Indian consumers spend among the least on chocolate globally, but new retail networks could soon change that, according to an analyst from Mintel.
Peter Ayton, global consumer analyst at Mintel, told ConfectioneryNews.com: “It’s just because confectionery in India is an alien concept.”
The Economist Intelligence Unit and Mintel recently teamed to produce ’Convergence with Divergence’, a report comparing household spending in China, India, Mexico, Turkey and South Africa to the UK as US.
The report forecasted that the prepared foods segment would remain strong, particularly chocolate. However, it found that consumption in India was still very low.
Indian retail network
Ayton said a strong retail network was not yet present and a lot of food went to waste, particularly chocolate that is sensitive to hot temperatures.
Ayton said that foreign direct investors were being denied entry to retail space in India as the government sought to protect Indian business – but attitudes were changing. According to Ayton, the government is softening its stance.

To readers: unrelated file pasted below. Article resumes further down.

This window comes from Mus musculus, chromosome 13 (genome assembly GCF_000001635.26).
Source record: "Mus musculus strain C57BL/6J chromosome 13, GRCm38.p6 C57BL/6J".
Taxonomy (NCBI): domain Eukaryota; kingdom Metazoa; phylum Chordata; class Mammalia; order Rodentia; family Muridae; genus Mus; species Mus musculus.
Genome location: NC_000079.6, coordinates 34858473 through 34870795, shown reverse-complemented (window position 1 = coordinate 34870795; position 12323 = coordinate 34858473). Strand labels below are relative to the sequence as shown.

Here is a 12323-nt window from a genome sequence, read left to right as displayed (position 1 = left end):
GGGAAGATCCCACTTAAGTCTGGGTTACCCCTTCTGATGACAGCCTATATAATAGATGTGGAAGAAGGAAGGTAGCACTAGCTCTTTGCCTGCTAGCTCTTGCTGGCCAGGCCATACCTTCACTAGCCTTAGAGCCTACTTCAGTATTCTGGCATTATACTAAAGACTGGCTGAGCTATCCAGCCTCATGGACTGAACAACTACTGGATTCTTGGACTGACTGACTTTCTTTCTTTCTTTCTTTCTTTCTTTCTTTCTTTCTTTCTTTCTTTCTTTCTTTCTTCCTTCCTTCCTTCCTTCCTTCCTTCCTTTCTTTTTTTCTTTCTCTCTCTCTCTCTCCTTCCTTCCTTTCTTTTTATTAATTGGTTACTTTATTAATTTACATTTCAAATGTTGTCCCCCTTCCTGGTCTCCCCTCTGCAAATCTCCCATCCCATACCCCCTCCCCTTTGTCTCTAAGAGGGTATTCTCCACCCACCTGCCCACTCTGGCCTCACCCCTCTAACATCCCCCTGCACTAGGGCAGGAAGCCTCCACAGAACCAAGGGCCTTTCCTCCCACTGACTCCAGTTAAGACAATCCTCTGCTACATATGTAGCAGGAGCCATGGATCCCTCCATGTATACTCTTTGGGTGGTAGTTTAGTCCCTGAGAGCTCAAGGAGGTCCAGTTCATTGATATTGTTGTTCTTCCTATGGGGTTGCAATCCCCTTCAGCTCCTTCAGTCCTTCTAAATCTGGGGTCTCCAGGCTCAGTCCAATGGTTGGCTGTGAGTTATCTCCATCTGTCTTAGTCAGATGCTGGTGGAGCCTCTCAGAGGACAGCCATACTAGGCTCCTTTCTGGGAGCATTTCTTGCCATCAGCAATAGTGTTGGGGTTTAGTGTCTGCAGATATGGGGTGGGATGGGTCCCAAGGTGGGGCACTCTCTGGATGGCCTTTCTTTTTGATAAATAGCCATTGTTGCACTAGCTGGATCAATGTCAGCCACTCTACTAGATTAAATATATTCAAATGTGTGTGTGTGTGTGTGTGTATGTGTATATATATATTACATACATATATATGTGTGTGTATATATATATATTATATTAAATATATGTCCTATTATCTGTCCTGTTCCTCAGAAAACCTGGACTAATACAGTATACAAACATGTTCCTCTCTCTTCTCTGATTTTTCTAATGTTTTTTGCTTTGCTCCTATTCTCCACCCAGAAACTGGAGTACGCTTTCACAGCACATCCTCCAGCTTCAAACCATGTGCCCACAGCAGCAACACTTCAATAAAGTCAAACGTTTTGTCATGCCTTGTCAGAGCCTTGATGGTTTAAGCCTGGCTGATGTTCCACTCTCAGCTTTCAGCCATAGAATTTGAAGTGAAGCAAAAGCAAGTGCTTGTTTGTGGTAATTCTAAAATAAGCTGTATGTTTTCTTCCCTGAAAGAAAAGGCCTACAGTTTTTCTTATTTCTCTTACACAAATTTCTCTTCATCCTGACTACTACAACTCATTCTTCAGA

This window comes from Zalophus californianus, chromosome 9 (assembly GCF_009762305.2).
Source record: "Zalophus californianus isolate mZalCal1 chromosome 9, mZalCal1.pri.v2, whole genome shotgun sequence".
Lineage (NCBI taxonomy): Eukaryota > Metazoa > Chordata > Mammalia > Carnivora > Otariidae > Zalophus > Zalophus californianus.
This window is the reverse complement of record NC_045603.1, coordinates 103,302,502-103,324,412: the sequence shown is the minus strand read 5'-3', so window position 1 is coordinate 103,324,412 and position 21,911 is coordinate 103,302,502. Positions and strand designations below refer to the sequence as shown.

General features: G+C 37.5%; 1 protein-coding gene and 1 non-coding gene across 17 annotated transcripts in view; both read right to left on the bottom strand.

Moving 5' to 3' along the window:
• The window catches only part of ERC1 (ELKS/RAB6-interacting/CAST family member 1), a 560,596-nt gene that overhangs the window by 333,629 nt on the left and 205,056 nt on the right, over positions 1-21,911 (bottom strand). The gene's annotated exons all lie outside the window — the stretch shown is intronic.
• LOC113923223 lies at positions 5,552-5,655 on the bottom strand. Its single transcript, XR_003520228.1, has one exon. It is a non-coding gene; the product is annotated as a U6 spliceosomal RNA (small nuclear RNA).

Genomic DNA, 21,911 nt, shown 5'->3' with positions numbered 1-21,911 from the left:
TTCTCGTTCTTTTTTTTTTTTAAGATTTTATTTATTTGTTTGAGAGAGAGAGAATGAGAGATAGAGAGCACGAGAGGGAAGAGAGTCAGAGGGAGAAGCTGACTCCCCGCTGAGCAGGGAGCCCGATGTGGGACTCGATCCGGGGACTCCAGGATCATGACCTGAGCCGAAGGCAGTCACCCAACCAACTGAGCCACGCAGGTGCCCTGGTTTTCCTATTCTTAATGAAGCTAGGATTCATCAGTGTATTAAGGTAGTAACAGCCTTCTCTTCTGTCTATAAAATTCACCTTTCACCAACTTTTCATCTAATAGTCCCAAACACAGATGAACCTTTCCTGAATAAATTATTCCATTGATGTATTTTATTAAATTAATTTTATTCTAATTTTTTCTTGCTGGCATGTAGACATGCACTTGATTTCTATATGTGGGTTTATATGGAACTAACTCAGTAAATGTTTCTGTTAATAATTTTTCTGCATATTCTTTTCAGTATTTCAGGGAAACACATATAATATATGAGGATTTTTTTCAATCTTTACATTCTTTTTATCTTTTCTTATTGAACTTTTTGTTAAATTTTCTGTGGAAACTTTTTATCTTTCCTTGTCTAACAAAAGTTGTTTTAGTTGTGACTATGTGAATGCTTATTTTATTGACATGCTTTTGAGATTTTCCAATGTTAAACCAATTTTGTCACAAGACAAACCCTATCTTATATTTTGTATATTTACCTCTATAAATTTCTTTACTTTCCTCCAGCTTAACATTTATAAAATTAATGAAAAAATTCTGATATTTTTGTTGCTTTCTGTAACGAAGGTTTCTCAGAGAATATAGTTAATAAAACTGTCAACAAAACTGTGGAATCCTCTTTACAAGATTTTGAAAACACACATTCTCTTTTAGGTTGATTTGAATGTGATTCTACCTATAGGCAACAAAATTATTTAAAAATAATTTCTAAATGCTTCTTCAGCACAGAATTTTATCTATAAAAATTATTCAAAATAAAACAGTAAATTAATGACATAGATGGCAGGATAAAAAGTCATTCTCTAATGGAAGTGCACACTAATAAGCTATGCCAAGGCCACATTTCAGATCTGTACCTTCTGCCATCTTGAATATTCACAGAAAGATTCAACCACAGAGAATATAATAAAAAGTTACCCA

“Retailers are being welcomed there by the government which wants them to set up a distribution chain,” he said.
Tesco and Walmart are two retail giants considering Indian entry, he said.
“Laws are being rescinded to make it easier. If distribution works better – what a huge market that would be,” he added.
UK biggest chocolate spenders
Mintel’s research found UK consumers were the biggest chocolate spenders per head, followed closely by the US.
Ayton said that the UK may have trumped the US due to consumer preferences towards countlines, which were pricier than US choices.
Consumers in Turkey, South Africa and Mexico all spent around one third of US levels.
Below these nations, came China, just before India at the very bottom.
“Chocolate is not within the East Asian pallete,” said Ayton, adding that chocolate makers would need to cater to local tastes.
He said that since China’s sweet tooth wasn’t particularly strong, chocolatiers could consider using more cocoa to create a bitterer taste – however the extra commodity costs may prove a barrier.